Sta Hungry Stay Foolish

Stay Hungry. Stay Foolish.

A blog by Leon Oudejans

Religion and State a.k.a. checks & balances

30 December 2014


While I consider myself as religious, I have no shadow of a doubt that Church and State should not overlap each other. Does that imply that I am against either one? No, not at all. I am a firm believer in both Religion (rather than Church) and State.

For me it is entirely clear that any State controlled by any religion is moving backwards rather than making any progress. Banning religion (e.g., in Communism) is not the solution. Banning the State (e.g., by ISIL) is not the solution either.

In my view, even American politics are too much guided by religion and especially by human interpretations of religious views. In Europe we have political parties based upon religion. At least then you know what you choose for during elections.

In my view, Religion and State cannot even live without each other as they provide some kind of checks and balances towards each other. The State should be aware of religious extremism while Religion should monitor the State’s moral values.

The problem with both Religion and State is mankind.

Both Religion and State are too often used by individuals for personal gain and power.

That is why we need both in order to have some balance in the lives of many citizens.

Early December 2014, 3 time Pulitzer Prize winner Thomas Friedman published an article in the New York Times titled How ISIS drives Muslims from Islam. He describes a growing movement amongst Muslims towards atheism and Christianity.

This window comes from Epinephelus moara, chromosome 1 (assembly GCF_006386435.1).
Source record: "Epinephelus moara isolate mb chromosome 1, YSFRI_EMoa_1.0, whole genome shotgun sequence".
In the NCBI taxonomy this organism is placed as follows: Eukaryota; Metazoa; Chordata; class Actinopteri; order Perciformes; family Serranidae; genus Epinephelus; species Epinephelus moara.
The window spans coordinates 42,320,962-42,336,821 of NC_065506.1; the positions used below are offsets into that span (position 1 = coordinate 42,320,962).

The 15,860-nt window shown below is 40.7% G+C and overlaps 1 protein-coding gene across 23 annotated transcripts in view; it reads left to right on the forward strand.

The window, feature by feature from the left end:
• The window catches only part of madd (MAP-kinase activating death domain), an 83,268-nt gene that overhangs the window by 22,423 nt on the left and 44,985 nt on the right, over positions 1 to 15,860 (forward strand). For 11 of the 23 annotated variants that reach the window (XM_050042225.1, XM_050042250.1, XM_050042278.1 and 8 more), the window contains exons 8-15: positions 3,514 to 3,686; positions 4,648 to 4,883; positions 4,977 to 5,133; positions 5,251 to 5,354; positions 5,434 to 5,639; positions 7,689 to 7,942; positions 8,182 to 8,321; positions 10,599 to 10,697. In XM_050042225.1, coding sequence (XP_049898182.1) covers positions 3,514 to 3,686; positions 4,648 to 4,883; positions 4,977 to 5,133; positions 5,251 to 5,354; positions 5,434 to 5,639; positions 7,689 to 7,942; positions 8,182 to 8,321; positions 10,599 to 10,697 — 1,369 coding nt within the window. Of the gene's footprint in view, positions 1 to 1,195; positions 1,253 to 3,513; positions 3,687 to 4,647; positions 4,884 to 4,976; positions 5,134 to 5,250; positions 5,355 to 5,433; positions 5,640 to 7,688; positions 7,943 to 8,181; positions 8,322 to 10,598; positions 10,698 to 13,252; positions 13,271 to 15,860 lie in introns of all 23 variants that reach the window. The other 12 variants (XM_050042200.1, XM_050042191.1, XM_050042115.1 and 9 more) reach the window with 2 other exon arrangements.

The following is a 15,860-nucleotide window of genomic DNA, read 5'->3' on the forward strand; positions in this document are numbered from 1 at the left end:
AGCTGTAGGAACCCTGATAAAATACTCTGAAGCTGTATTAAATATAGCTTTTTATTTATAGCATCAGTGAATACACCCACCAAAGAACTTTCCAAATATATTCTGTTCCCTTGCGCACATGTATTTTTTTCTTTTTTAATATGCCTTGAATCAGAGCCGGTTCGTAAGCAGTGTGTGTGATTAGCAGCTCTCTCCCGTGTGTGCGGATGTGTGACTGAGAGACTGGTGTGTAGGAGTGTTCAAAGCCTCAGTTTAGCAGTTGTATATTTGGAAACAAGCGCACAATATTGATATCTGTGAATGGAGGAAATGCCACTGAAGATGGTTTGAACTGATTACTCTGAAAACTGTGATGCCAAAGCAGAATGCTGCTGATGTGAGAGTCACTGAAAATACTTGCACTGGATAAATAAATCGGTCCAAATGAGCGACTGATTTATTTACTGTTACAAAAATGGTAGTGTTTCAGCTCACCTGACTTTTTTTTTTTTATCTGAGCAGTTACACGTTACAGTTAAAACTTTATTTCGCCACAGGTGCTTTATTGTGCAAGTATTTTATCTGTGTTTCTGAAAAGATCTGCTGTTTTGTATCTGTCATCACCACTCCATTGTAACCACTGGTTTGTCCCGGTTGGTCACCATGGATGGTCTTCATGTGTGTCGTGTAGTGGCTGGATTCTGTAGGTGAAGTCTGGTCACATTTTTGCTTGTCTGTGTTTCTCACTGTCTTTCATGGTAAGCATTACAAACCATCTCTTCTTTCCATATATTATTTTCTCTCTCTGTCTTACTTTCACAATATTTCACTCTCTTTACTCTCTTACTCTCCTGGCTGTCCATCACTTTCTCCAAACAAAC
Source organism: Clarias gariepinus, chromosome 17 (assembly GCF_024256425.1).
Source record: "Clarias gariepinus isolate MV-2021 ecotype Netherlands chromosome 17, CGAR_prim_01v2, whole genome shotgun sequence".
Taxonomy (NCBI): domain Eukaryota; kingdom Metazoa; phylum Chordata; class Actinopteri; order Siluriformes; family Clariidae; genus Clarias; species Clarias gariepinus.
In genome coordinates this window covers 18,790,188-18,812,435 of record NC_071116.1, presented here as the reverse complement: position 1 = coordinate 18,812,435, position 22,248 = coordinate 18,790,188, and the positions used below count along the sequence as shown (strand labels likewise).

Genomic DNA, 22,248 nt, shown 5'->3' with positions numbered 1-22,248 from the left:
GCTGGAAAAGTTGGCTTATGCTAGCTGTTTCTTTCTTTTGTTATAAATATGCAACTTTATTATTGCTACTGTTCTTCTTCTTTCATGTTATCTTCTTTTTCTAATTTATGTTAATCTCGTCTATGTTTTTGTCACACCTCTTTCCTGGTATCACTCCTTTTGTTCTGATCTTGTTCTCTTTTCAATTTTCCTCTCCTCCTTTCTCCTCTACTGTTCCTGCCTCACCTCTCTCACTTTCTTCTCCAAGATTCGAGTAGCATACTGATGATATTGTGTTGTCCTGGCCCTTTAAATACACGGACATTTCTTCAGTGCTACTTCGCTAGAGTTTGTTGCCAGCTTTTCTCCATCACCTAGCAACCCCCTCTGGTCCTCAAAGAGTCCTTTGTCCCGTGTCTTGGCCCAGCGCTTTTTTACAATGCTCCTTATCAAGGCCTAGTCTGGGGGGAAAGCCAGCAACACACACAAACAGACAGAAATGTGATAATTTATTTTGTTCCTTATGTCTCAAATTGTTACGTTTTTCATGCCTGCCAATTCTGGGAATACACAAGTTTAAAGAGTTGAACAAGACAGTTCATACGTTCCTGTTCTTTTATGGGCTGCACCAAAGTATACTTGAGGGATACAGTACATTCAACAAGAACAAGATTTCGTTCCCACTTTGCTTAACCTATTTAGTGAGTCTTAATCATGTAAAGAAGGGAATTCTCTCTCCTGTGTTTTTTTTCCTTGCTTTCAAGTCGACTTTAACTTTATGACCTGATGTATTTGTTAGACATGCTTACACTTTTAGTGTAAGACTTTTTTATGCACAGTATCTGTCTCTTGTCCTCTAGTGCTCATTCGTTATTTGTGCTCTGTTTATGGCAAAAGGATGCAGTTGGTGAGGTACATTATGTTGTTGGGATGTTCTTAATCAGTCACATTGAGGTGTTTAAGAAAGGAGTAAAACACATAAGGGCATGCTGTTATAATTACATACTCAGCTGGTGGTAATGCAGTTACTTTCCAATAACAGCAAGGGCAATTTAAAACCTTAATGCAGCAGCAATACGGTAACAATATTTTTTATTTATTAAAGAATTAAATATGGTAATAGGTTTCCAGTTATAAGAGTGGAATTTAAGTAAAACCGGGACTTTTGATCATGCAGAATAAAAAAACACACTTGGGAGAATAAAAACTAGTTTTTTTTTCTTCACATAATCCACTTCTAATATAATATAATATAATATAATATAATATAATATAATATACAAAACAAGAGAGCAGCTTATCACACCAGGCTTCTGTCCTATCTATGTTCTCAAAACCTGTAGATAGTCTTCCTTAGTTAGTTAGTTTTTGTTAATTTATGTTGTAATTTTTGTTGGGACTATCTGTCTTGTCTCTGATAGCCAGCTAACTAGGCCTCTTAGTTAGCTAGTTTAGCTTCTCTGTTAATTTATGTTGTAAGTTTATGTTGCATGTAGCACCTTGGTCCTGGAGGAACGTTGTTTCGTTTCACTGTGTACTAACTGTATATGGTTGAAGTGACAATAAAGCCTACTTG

Such a movement is not the solution but may trigger change within religious power and that is all that counts.

I am very proud of what Pope Francis is doing. Cleaning up the rank and file in the Church that he represents. Perhaps he will finally restore the hope and faith of many in the scandal driven Roman-Catholic Church.

Damage is done by mankind but heroism too. We need to choose our leaders wisely. History has taught us that time after time.

Political extremism is part of a parliamentary democracy. Political success is based upon real voters. Religious extremism is driven by a few who are hungry for power and ultimately religious totalitarianism. Religious extremism does not have real voters. Only men with guns and knifes.

So far we cannot elect our religious leaders. I suppose that is the real problem.


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